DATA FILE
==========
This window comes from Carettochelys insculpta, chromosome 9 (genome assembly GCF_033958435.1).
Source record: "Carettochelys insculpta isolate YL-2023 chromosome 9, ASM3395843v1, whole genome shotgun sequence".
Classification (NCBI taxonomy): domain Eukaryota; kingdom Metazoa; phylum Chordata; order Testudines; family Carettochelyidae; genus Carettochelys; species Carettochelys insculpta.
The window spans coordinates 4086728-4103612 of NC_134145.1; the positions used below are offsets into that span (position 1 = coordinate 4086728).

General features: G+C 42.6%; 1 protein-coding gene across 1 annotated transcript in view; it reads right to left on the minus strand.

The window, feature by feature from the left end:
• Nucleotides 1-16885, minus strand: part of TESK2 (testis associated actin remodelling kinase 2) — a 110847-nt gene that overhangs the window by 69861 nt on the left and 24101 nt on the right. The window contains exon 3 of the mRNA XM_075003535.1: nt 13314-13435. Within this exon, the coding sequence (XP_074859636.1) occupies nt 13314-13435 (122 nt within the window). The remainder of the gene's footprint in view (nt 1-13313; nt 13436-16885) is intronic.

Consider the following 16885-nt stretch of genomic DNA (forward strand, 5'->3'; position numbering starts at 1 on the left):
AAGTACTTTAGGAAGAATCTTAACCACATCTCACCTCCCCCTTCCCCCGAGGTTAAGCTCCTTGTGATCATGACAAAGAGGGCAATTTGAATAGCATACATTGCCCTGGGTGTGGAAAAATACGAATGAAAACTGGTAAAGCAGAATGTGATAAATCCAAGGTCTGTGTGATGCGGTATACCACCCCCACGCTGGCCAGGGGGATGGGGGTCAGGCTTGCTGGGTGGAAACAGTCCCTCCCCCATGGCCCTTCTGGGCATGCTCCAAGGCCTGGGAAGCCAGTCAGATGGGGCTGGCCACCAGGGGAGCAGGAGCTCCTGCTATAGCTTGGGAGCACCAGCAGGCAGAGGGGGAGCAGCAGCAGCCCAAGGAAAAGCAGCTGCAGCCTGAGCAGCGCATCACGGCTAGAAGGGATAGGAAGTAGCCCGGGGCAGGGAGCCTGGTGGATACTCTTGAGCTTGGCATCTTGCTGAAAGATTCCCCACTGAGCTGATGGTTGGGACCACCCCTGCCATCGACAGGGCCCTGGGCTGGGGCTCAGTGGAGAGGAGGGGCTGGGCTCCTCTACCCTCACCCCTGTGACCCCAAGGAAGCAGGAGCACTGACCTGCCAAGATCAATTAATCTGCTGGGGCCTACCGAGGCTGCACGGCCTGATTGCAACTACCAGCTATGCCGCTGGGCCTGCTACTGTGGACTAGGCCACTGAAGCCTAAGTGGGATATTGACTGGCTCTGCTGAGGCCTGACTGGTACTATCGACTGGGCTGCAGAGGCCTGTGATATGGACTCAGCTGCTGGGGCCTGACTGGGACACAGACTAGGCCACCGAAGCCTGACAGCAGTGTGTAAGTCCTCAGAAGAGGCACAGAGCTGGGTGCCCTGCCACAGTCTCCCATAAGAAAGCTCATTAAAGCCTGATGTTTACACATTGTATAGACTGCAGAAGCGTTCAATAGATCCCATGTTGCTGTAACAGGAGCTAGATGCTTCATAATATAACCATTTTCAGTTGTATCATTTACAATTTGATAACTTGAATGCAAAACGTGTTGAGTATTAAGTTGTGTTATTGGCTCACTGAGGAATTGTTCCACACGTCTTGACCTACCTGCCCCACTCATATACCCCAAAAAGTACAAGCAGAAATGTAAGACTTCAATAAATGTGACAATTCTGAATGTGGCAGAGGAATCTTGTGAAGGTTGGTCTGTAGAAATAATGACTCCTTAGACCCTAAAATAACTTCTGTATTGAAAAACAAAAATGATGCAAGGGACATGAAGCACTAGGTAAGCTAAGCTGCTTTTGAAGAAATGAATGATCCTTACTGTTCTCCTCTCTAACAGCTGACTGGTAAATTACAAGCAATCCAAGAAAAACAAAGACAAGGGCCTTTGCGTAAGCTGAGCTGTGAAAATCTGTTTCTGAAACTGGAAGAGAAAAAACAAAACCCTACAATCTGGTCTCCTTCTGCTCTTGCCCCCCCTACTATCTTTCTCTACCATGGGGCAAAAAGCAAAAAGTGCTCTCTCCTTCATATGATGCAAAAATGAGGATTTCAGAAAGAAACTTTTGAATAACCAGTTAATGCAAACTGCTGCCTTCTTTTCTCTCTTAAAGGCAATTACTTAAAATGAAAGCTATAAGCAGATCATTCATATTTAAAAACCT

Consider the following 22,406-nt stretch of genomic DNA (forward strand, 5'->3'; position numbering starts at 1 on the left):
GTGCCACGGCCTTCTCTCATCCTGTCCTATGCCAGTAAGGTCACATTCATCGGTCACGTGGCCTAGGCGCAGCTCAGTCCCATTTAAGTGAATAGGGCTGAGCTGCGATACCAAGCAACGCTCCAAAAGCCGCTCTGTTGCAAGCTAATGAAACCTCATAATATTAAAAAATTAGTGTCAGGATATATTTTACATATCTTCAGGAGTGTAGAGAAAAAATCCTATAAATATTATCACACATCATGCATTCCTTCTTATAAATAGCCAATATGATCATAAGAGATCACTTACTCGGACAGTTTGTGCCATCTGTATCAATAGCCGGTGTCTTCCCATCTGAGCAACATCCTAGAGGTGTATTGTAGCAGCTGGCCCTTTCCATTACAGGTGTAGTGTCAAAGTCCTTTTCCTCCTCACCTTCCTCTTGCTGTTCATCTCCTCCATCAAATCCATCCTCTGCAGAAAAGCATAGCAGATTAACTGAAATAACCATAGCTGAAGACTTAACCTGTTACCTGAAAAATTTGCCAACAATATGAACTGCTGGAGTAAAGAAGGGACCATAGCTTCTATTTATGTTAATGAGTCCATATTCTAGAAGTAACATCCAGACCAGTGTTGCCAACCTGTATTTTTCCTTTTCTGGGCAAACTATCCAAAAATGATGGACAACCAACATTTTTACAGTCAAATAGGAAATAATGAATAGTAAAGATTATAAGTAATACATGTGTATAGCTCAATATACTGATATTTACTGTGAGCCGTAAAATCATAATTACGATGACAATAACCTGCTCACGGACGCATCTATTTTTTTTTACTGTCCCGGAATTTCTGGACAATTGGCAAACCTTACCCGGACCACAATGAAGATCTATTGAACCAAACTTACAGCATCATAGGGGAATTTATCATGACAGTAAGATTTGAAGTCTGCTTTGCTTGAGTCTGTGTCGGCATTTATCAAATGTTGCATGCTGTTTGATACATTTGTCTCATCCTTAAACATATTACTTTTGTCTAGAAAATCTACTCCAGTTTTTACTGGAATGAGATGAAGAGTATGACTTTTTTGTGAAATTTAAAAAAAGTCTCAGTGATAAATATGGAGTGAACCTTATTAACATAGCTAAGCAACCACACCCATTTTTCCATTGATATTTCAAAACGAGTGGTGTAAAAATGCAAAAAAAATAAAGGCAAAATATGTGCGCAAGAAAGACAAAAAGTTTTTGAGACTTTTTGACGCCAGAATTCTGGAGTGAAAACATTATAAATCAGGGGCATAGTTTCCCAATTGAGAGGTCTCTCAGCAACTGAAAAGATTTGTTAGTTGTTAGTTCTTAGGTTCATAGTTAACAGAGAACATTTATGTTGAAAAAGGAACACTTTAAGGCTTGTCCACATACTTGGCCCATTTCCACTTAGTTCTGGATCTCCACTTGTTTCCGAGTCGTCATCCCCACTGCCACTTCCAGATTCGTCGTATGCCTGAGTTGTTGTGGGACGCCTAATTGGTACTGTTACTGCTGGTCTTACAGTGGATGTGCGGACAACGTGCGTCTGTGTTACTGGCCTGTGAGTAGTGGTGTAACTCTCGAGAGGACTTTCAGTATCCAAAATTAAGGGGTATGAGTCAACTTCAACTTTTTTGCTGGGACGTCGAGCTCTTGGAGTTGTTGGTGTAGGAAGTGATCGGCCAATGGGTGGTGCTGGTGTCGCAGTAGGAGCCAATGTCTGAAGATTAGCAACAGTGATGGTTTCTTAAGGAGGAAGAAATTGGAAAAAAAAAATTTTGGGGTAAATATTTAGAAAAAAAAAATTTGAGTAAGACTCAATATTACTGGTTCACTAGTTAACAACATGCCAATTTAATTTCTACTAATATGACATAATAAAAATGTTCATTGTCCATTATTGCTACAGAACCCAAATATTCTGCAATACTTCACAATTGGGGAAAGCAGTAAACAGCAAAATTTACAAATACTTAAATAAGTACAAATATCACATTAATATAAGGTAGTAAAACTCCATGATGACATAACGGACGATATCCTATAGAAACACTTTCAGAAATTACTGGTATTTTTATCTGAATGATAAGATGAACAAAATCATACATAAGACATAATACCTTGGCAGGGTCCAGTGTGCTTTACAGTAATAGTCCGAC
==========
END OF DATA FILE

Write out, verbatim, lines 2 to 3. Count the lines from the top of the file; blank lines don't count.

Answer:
Source record: "Carettochelys insculpta isolate YL-2023 chromosome 9, ASM3395843v1, whole genome shotgun sequence".
Classification (NCBI taxonomy): domain Eukaryota; kingdom Metazoa; phylum Chordata; order Testudines; family Carettochelyidae; genus Carettochelys; species Carettochelys insculpta.